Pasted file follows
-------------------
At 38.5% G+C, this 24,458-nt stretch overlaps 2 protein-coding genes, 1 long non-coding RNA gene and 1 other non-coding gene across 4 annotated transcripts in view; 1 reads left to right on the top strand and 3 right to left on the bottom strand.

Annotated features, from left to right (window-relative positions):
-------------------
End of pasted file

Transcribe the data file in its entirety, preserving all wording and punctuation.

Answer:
At 38.5% G+C, this 24,458-nt stretch overlaps 2 protein-coding genes, 1 long non-coding RNA gene and 1 other non-coding gene across 4 annotated transcripts in view; 1 reads left to right on the top strand and 3 right to left on the bottom strand.

Annotated features, from left to right (window-relative positions):